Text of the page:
Evidence being reviewed in Flint water crisis case
Flint — Two Michigan Department of Environmental municipal water regulators charged criminally in the investigation of Flint’s lead-contaminated drinking water crisis were ordered back to court on July 20 for a preliminary exam.
Michael Prysby and Stephen Busch appeared briefly Wednesday before 67th District Court Judge Jennifer Manley with their attorneys at their sides.
Over the next two months, lawyers for the men will examine tens of thousands of pages of documents in the case that were turned over by special prosecutor Todd Flood, who is leading the state investigation into the water crisis for the Michigan Attorney General’s Office.
Busch, 40, of DeWitt, served as the Lansing and Jackson District Supervisor for Michigan Department of Environmental Quality’s Office of Water and Municipal Assistance.
Prysby, 53, of Bath, held the position of district engineer with the DEQ.
In court, Flood said he has turned over all the documents the government has given him in the case against the pair and has loaded the information on two flash drives for defense counsel.
Attorney Mark Kriger, who represents Busch, told the judge Wednesday that he has not received any witness statements and “those are extremely important” in the case.
Flood said if there were additional statements beyond what was provided, he would turn the information over. He also told the judge that DEQ has taken text messages and emails from state-owned computers and phones used by the defendants as evidence and will be a part of the case.
Both Busch and Prysby left court without comment. Prysby’s attorney, Frank Reynolds, said outside court that one of the flash drives in the case has 42,000 pages. The other he has not examined.
“So we have a lot of work to do, find out what is important and what isn’t,” Reynolds said. “I’m really confident in the case we have now. I am not shaking in my boots.”
Outside court, Flood said he is taking the investigation one day at a time. He would not say whether plea talks are part of this case for Busch and Prysby as they are in the case of co-defendant Michael Glasgow.
When asked when additional charges would be filed, Todd said: “We have to get it right. We can’t be forced by a timeline. Yes, we are still interviewing people.”
Busch faces one charge of misconduct in office, one charge of conspiracy to tamper with evidence, tampering with evidence and separate violations of water treatment and monitoring laws he was charged with enforcing.
State officials have said the section Busch supervises was responsible for mistakenly interpreting the federal Lead and Copper Rule, allowing Flint to use its river for drinking water from April 2014 until October 2015 without utilizing corrosion controls to prevent lead contamination.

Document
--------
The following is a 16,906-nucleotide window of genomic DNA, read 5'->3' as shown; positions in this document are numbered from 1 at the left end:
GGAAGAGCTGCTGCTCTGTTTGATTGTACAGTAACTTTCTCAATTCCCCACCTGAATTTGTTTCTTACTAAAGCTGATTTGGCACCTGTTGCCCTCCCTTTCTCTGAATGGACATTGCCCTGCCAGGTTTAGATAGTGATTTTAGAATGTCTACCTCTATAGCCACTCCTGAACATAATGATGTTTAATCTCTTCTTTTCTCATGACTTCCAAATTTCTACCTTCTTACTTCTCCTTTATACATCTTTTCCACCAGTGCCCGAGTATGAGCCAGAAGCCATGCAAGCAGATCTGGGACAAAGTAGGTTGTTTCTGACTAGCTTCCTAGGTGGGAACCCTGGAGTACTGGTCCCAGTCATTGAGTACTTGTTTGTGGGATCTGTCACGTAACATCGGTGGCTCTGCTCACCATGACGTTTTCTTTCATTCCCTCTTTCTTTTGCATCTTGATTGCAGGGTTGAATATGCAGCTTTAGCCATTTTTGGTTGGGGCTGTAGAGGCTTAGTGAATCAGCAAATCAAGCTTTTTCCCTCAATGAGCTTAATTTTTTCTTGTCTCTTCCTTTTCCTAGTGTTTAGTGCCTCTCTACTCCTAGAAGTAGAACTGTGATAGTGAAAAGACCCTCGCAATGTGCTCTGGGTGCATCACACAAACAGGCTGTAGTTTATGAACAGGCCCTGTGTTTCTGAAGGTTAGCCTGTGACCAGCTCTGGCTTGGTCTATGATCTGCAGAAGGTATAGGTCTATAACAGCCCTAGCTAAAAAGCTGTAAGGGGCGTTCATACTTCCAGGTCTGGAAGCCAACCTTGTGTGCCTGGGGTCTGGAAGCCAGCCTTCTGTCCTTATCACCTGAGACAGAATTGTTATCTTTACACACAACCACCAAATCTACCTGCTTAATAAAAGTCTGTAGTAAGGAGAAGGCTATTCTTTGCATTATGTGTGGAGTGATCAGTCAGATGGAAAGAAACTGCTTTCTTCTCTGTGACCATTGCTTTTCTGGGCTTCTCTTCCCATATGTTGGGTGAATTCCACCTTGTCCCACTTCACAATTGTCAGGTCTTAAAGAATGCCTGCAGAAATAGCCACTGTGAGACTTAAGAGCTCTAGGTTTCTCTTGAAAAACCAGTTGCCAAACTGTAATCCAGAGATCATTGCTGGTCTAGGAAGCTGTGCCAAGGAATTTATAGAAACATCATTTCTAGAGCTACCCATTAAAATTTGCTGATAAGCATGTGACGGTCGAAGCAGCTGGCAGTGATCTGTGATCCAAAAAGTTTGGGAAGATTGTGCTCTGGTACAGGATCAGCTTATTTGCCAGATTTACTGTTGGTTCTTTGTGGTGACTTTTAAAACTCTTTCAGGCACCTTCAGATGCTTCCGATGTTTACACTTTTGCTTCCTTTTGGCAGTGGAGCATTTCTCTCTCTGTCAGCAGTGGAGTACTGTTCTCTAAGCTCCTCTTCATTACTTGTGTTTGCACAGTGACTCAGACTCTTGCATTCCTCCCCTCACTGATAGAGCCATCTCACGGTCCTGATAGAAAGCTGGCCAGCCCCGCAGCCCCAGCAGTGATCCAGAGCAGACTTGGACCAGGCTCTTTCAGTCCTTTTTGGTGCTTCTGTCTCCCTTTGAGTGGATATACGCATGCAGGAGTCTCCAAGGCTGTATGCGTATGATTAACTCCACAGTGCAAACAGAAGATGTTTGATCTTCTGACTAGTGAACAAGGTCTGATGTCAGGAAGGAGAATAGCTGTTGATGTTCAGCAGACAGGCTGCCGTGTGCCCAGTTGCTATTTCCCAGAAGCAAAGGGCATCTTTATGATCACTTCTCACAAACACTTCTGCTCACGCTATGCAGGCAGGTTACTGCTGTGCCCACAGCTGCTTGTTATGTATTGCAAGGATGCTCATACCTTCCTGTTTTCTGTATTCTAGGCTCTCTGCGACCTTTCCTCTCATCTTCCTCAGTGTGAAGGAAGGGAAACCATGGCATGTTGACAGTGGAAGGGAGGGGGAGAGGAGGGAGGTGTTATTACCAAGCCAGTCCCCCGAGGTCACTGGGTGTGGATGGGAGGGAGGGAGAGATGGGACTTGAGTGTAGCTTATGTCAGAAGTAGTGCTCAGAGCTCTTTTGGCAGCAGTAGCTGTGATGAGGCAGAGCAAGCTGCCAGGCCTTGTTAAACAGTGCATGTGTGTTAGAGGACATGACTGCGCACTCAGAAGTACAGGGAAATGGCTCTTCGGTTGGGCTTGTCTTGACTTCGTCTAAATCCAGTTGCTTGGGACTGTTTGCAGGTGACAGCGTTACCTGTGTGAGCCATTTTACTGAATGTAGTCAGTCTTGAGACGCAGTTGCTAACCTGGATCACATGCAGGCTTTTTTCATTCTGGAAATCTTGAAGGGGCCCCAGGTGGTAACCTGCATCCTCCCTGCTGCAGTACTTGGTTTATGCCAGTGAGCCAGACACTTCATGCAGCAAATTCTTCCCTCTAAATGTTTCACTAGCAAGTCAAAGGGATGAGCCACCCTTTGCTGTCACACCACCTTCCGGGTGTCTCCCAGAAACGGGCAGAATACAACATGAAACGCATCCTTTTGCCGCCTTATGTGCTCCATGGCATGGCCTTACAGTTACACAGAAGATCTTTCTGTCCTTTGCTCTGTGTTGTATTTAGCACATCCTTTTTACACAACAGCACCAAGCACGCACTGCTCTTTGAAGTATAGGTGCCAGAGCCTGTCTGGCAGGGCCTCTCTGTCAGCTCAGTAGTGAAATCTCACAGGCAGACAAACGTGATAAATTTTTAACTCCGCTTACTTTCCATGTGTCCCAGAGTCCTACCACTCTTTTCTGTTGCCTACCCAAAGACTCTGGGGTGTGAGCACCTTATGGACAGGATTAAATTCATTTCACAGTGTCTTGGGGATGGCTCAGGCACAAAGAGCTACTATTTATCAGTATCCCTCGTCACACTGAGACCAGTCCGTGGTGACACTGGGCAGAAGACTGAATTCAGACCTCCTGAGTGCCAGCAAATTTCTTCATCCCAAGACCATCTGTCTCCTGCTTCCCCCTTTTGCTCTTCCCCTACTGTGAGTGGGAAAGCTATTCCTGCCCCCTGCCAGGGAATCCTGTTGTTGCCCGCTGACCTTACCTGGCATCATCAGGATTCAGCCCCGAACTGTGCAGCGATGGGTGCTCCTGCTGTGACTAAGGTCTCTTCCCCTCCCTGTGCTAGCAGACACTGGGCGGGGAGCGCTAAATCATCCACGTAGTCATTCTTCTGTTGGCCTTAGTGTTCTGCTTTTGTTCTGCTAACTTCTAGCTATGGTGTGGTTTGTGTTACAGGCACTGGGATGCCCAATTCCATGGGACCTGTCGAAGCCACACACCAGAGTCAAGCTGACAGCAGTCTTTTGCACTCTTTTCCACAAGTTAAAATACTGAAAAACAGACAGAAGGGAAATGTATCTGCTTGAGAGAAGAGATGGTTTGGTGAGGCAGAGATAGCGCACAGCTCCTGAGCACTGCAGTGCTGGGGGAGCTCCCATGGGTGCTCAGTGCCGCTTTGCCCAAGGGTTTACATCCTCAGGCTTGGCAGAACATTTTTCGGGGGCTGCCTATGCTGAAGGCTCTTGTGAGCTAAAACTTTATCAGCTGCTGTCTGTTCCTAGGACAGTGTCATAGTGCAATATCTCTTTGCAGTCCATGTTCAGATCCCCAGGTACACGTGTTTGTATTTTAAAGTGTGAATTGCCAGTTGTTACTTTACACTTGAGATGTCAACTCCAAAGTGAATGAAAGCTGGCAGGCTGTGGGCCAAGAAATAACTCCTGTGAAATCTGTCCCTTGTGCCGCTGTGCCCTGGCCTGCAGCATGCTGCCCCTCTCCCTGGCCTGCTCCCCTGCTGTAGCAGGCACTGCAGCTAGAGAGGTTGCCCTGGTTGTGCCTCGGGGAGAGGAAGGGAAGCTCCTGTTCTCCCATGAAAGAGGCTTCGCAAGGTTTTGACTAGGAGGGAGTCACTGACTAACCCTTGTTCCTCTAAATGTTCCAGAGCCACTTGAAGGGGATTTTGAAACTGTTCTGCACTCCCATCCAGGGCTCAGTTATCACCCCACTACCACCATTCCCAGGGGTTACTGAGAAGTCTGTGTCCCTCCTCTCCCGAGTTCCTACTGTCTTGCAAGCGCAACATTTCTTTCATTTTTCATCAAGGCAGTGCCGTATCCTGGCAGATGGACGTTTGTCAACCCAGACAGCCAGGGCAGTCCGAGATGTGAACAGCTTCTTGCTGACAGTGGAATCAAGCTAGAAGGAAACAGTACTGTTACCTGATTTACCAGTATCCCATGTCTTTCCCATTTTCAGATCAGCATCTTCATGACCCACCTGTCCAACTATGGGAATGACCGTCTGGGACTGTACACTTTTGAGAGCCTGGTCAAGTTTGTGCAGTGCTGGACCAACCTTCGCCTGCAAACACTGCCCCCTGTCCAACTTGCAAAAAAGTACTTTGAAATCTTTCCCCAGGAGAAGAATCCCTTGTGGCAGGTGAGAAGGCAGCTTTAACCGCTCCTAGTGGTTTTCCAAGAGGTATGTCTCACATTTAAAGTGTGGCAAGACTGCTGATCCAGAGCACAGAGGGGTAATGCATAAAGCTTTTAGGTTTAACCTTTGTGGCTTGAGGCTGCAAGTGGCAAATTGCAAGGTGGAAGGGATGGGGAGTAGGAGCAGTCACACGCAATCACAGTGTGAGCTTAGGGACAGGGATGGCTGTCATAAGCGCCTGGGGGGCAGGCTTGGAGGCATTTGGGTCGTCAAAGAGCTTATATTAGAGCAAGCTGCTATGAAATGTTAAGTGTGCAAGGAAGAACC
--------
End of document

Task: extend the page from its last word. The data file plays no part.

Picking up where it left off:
Prysby faces two counts of misconduct in office; one count of conspiracy to tamper with evidence; tampering with evidence; and separate violations of water treatment and monitoring laws.
Both have been suspended without pay and were arraigned on the charges issued by special prosecutors for State Attorney General Bill Schuette.
In late February 2015, when the federal Environmental Protection Agency first began inquiring about Flint’s use of corrosion controls, emails show both men were confident that Flint did not need to implement corrosion controls until after two, six-month periods of water testing had been concluded.
But Busch told EPA in an email that Flint had “an optimized corrosion control program” in place. Two months later, after receiving an email from Prysby, a DEQ official admitted to EPA water expert Miguel Del Toral that no treatments were being implemented.
According to the state probe, Busch and Prysby also “obstructed and prevented” a county health official from investigating Legionnaires’ disease outbreak blamed in the deaths of 12 people in 2014 and 2015 while Flint was using river water.
A key juncture in the Flint crisis came early in 2015, when EPA officials attempted to discern if Flint was using proper controls. EPA officials have said they were misled by the DEQ about the situation, and both Busch and Prysby were at the heart of that exchange.
On May 4, Glasgow offered a no contest plea to a charge of willful neglect of duty, a one-year misdemeanor for failing to perform his duties as a licensed municipal water treatment operator.
Flood agreed to drop a felony charge of tampering with evidence after Glasgow was willing to plea and to cooperate with state and federal investigators into water contamination in the city’s system.
Flood said if Glasgow, 40, of Otisville, does not fulfill all the conditions of his plea agreement, he will reinstate all charges against him.
Manley took the plea under advisement. She delayed her decision on the plea and scheduled the next court date for Aug. 3.
After one year, the willful neglect charge against Glasgow will be dropped if he cooperates in the investigation.